Review: Fight Write

How to write believable fight scenes

By Carla Hoch

Publisher: Writer’s Digest Books

Edition: Kindle, Paperback

Release date: 11 June 2019

Source: Netgalley digital ARC / paperback purchased by me

Rating: ⭐⭐⭐⭐⭐


In Fight Write you’ll learn practical tips, terminology, and the science behind crafting realistic fight scenes for your fiction. Broken up into “Rounds,” trained fighter and writer Carla Hoch guides you through the many factors you’ll need to consider when developing battles and brawls.

I was only a quarter of the way through the digital ARC of this book when I went online and bought a paperback copy for myself. I already knew this was a reference book I wanted on my shelves. I imagine I’ll be dipping into it often.

I know nothing about fighting in real life and up until now I haven’t included many physical fights in my novels. This is partly due to my ignorance and partly because I don’t find long descriptions of battles and fights very interesting to read. But when this book came up on Netgalley, I thought it might be of some use on those occasions when I just couldn’t avoid writing about an aggressive physical encounter. I didn’t really have any expectations beyond that: a few tips to help me avoid looking stupid when I was writing fight scenes. I certainly didn’t expect to be blown away by what Carla Hoch has done here.

She has combined knowledge from the fields of physiology, psychology, sociology, statistics, language, as well as martial arts, battle strategy, and even law, into a handbook specifically tailored to the needs and concerns of fiction writers. And if that makes the book sound dry and academic, it isn’t. Hoch writes in an easy-to-understand style, with plenty of examples to illustrate her points. In fact, her tone is so casual, and at times even jokey, that it grated on me occasionally in the beginning. But this is a very minor criticism and doesn’t diminish the usefulness of the book in any way.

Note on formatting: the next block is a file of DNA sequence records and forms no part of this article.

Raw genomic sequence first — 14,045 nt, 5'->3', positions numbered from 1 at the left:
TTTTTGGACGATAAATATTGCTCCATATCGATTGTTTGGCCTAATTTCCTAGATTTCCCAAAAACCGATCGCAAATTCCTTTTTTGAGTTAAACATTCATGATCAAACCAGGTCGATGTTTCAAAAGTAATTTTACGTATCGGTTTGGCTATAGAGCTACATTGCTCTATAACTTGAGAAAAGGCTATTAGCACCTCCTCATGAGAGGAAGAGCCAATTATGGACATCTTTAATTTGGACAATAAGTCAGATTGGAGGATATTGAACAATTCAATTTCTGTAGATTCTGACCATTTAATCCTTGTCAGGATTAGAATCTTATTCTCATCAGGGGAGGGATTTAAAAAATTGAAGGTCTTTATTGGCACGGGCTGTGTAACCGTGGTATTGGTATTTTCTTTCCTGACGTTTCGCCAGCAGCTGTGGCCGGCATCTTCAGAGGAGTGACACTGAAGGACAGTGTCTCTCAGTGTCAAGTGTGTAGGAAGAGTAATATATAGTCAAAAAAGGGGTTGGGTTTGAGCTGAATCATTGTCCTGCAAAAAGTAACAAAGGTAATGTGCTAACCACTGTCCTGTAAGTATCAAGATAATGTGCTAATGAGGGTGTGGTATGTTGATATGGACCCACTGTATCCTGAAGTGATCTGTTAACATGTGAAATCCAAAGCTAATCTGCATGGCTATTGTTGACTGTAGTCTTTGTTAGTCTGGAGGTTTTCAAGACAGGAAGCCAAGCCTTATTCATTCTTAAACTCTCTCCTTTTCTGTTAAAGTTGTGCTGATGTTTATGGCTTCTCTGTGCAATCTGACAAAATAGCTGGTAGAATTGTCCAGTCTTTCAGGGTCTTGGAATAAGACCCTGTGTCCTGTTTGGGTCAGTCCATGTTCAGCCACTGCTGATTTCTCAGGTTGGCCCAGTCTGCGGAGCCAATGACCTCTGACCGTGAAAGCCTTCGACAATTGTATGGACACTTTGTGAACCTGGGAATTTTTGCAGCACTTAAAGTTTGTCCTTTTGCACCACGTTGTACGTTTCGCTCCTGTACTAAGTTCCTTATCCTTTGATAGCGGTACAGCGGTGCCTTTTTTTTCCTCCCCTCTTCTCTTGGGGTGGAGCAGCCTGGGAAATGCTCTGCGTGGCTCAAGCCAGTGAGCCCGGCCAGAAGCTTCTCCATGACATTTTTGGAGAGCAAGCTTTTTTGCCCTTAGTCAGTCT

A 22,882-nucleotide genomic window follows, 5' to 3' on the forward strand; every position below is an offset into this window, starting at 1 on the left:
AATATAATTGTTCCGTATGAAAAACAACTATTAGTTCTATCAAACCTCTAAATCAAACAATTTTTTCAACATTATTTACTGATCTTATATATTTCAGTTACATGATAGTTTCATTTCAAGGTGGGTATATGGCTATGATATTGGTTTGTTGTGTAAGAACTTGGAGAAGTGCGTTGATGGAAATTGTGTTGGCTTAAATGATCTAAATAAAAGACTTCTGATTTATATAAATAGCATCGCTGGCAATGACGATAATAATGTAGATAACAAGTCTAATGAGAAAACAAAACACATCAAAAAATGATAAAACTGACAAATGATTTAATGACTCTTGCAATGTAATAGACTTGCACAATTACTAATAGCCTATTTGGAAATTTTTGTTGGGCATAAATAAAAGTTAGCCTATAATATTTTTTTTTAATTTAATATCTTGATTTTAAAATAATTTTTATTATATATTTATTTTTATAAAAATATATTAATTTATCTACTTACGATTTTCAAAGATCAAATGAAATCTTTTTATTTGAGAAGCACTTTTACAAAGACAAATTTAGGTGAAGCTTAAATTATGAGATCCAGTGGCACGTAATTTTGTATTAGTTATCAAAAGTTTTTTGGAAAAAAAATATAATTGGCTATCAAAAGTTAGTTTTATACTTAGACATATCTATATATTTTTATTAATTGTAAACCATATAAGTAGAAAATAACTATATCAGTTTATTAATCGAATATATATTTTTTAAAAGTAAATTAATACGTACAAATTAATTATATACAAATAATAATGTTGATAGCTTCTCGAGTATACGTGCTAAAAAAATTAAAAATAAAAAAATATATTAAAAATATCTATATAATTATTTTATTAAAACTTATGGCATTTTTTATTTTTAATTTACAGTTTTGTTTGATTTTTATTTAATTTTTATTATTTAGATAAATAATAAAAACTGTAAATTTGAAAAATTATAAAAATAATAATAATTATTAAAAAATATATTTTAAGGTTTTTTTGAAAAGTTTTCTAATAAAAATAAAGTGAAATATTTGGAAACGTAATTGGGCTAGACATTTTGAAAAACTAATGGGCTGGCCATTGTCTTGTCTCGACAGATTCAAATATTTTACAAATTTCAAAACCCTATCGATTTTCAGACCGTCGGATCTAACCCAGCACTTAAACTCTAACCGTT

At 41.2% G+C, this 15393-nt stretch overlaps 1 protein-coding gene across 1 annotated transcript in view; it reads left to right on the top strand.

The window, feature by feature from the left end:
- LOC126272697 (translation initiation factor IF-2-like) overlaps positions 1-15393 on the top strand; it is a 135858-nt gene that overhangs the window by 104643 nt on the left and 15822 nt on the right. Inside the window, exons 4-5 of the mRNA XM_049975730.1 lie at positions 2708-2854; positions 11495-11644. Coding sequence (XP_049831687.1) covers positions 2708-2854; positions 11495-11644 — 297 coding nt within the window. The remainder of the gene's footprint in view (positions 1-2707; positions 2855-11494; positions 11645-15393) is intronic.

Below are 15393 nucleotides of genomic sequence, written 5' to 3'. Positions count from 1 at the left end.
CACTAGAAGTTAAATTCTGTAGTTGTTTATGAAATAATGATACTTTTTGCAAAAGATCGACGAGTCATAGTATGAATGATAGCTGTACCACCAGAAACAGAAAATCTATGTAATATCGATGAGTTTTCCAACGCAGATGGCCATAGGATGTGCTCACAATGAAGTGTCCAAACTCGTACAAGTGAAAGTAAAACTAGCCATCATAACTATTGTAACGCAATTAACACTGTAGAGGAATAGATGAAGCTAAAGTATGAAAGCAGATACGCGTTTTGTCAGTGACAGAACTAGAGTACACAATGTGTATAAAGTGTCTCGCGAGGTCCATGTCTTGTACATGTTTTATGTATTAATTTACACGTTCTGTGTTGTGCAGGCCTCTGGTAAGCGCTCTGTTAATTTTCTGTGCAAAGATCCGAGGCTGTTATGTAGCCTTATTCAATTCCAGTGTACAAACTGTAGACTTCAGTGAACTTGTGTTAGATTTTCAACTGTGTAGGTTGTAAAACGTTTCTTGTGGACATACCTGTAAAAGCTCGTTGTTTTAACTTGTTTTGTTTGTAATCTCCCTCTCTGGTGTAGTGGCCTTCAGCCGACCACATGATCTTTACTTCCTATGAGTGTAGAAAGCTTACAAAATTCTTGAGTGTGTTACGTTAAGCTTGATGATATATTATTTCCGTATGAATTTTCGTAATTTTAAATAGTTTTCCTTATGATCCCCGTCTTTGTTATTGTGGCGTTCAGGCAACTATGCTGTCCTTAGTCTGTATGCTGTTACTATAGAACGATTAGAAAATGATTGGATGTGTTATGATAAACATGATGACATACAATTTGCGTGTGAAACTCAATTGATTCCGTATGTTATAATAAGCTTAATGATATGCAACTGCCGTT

And that usefulness goes beyond fight scenes. There is good information here for deepening characterisation in all kinds of situations. For instance, one chapter, entitled Pre-Incident Indicators, details behaviours that can signal predatory intent and lead to an aggressive incident. This was gold. My mind went immediately to the villain of my current novel in progress, a manipulator who does end up perpetrating violence. I was pleased to realise that I had instinctively included some of the behaviours mentioned by Hoch in early appearances of the character. But I noted down a few other gems to sprinkle through relevant scenes. It was at this point that I bought the book.